On July 8, the day of a hearing in the chef’s case, Troy appeared in front of TV cameras outside the courthouse to compare what the McDonnell children had taken to the cold meatball sandwich his Italian mother always packed for his return to college.

“Every family treats their children like that,” Troy said. “The first family shouldn’t be treated any differently.”

Later that day McDonnell’s office announced that he would reimburse the state $2,400 for hummus, “hint of lime” chips­­, toilet paper, body wash, deodorant and other items sent to school with three of the governor’s five children.

Troy’s “cold meatball sandwich defense,” as it’s come to be known in Richmond, appeared to be an effort to minimize the controversy at a time when conservative bloggers and other allies were urging the governor to step forward and acknowledge missteps.

The next day, July 9, the governor gave a rare, sit-down TV interview on the scandal, during which he insisted he had done nothing wrong.

“Thirty-seven years and no one has raised questions about my integrity or my character,” he told WTVR.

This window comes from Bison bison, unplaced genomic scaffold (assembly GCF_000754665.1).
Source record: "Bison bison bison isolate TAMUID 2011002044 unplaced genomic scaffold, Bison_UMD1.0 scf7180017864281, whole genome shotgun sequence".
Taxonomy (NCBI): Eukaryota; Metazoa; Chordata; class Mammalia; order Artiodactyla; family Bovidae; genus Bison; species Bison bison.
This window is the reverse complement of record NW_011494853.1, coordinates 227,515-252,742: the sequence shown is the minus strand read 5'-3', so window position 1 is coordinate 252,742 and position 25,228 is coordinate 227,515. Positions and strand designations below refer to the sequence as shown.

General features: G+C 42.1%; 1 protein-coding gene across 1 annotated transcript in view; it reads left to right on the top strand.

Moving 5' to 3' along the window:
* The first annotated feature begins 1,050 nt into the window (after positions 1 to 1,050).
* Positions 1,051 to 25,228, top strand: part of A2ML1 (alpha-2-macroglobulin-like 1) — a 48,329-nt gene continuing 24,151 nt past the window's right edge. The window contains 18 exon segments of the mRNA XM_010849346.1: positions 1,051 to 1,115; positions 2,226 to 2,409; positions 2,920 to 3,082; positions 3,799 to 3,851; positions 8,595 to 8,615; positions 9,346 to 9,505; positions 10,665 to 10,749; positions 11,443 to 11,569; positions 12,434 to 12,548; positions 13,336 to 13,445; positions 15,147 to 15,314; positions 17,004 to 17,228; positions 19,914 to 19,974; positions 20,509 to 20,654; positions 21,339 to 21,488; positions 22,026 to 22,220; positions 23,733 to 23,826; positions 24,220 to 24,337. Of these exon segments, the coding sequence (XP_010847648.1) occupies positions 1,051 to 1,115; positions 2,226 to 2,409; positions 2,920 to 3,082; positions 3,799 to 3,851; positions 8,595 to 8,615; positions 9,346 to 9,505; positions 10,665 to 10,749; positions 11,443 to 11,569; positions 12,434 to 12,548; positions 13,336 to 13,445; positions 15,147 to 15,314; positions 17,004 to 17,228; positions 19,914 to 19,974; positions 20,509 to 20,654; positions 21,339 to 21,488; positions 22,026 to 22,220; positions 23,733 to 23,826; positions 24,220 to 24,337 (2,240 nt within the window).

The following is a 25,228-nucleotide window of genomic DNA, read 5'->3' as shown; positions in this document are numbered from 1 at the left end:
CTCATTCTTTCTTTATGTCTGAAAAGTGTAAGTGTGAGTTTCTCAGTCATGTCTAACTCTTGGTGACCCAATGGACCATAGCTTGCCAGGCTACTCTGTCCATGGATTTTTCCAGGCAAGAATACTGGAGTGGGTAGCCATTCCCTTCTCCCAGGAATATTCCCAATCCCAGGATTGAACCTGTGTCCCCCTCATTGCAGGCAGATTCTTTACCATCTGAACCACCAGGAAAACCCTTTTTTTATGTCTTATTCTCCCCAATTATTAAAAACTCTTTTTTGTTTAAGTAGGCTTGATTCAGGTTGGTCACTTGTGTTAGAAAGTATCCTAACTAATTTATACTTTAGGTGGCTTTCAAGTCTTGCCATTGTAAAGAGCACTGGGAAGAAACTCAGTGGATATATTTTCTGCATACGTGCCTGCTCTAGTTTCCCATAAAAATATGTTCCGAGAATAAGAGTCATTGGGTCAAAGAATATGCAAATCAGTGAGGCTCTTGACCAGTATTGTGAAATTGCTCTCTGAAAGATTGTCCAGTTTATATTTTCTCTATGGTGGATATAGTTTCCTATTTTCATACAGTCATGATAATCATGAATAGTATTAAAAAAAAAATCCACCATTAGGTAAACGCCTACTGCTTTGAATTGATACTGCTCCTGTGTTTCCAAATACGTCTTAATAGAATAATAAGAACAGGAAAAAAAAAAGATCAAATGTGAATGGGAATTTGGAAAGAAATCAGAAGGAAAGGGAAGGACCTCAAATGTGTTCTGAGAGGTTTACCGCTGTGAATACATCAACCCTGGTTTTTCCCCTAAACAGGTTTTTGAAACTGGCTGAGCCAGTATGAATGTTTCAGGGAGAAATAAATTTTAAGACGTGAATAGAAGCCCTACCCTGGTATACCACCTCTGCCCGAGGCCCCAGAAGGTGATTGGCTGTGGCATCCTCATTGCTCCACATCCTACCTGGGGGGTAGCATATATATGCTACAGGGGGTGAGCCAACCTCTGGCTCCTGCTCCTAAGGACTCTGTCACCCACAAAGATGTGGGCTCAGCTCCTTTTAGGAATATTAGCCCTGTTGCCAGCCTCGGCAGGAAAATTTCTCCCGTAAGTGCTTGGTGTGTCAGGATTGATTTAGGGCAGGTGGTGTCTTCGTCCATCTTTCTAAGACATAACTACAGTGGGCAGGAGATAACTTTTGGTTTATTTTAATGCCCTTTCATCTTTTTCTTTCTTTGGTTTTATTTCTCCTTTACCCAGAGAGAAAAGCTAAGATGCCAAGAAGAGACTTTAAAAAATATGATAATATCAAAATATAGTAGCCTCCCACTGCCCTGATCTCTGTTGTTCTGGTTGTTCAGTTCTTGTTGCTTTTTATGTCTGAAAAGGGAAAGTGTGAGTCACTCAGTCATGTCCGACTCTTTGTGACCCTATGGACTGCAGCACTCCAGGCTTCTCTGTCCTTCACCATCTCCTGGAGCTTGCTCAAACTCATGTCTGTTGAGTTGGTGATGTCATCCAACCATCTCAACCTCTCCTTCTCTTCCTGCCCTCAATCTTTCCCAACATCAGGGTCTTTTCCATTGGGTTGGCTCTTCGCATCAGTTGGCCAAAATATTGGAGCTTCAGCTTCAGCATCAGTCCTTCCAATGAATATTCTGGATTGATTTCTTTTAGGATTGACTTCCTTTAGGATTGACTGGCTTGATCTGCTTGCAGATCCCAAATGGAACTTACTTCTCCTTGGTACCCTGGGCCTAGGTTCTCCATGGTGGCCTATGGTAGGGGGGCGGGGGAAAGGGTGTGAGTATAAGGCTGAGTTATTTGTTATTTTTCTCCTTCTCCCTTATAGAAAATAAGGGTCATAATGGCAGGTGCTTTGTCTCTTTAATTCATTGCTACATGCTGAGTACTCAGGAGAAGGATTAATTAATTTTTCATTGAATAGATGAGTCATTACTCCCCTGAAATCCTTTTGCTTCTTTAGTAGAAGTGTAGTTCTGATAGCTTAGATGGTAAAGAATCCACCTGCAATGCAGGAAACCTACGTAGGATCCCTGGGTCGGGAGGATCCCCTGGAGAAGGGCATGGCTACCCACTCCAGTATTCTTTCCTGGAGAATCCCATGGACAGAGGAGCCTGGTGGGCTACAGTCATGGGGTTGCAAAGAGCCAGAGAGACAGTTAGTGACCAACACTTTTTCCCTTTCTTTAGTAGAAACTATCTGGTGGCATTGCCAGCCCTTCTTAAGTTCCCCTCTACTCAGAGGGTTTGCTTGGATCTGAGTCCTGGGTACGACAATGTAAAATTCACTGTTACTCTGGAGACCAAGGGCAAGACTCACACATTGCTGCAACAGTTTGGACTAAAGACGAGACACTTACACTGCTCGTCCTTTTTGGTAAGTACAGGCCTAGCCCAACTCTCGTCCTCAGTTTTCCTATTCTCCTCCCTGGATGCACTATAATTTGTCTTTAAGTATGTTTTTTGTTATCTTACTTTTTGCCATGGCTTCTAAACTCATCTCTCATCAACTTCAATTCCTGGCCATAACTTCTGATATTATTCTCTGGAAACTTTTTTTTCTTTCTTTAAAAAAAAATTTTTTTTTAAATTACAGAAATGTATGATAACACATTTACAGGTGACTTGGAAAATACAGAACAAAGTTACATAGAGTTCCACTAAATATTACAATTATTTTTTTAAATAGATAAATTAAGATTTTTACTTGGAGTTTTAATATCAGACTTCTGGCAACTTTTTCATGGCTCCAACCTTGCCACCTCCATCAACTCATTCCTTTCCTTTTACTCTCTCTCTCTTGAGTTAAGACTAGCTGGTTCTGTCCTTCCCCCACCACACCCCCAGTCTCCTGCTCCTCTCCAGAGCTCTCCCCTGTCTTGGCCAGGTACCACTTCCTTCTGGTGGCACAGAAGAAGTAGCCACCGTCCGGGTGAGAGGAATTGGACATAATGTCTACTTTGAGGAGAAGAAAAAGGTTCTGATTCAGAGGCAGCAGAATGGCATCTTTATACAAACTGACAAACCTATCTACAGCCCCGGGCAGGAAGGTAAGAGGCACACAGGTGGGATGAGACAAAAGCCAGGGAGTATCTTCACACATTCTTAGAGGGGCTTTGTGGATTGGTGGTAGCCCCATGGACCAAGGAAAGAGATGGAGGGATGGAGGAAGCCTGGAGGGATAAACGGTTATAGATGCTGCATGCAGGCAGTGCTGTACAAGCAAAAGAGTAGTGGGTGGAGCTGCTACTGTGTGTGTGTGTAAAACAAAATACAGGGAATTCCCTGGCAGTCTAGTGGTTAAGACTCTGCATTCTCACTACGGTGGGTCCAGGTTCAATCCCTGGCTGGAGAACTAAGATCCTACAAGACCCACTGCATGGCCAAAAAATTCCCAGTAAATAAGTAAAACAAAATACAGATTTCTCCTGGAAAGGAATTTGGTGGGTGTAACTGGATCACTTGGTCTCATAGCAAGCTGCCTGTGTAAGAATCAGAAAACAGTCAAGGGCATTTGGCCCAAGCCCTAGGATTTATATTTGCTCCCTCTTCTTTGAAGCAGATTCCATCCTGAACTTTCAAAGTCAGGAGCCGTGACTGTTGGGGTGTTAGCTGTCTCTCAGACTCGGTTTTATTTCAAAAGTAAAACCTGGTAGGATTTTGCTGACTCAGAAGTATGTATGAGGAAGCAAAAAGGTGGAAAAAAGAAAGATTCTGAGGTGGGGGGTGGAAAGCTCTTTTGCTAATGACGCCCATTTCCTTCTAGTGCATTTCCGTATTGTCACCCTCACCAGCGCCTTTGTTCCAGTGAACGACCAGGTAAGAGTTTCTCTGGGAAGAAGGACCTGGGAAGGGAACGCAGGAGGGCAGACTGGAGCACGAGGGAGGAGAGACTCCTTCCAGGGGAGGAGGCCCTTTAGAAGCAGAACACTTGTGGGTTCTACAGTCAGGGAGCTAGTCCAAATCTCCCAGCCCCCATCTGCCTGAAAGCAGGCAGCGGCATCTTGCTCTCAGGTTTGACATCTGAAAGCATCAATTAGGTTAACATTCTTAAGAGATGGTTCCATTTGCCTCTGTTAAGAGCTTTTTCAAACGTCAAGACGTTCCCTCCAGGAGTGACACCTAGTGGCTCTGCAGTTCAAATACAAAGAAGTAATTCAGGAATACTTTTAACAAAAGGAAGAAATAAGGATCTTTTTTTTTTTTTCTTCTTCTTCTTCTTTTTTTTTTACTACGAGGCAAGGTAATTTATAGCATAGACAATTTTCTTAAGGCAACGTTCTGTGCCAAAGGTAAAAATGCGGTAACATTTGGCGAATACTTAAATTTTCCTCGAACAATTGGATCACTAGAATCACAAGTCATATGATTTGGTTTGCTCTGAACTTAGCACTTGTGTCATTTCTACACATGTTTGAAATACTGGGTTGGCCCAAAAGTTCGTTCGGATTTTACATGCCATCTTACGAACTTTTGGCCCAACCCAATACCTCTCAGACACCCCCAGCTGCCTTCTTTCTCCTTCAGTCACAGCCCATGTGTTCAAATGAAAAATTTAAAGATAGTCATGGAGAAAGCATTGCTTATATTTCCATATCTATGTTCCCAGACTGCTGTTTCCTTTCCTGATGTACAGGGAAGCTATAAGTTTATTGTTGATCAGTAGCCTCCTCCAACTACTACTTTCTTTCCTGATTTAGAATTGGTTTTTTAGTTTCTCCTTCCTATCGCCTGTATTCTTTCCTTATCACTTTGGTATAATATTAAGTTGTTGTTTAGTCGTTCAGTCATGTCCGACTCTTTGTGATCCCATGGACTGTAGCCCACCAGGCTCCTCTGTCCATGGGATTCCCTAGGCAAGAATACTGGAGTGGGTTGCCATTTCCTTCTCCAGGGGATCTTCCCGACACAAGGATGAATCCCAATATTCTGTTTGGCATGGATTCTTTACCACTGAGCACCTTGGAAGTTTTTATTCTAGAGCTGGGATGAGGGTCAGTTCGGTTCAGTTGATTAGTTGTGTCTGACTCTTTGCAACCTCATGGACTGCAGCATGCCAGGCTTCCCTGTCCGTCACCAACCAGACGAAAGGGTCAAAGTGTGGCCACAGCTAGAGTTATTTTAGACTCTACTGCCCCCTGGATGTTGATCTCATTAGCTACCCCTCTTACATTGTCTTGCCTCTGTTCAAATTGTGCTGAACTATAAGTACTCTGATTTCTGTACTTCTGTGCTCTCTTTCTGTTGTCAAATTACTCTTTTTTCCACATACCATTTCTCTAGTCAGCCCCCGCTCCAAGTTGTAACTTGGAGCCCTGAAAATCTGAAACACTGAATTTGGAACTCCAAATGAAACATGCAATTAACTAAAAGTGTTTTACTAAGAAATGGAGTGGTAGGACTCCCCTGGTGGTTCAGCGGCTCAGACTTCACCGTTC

The scandal deepened later that night when The Post reported that Williams had provided the $70,000 and $50,000 loans, and the $10,000 engagement gift.

McDonnell canceled public events the following day and made no immediate comment. Not long after, Flood was out, and Brownlee and Galen were in. Within two weeks, with McDonnell’s office declining to disclose his whereabouts, his legal team issued his apology and repayment.

The next day, Wednesday, his office revealed that he was in Kabul as part of a Defense Department delegation visiting U.S. service members stationed in Afghanistan and Kuwait.

His staff trumpeted the trip by e-mailing reporters photos of McDonnell with the troops. A notice was sent to supporters of his political action committee. Every state employee received an e-mail from the governor alerting them to the trip.

“As an Army veteran, and the father of a daughter who served in the Army in Iraq, it is particularly meaningful to me to have had this opportunity to visit our troops serving in Kuwait and Afghanistan, including members of the Virginia National Guard,” McDonnell said in statement released by his office.

He did three interviews from Afghanistan. In one, he told Washington’s NBC4 that he has given no thought to resigning. “None, I’m not going anywhere. I love this job,” he said.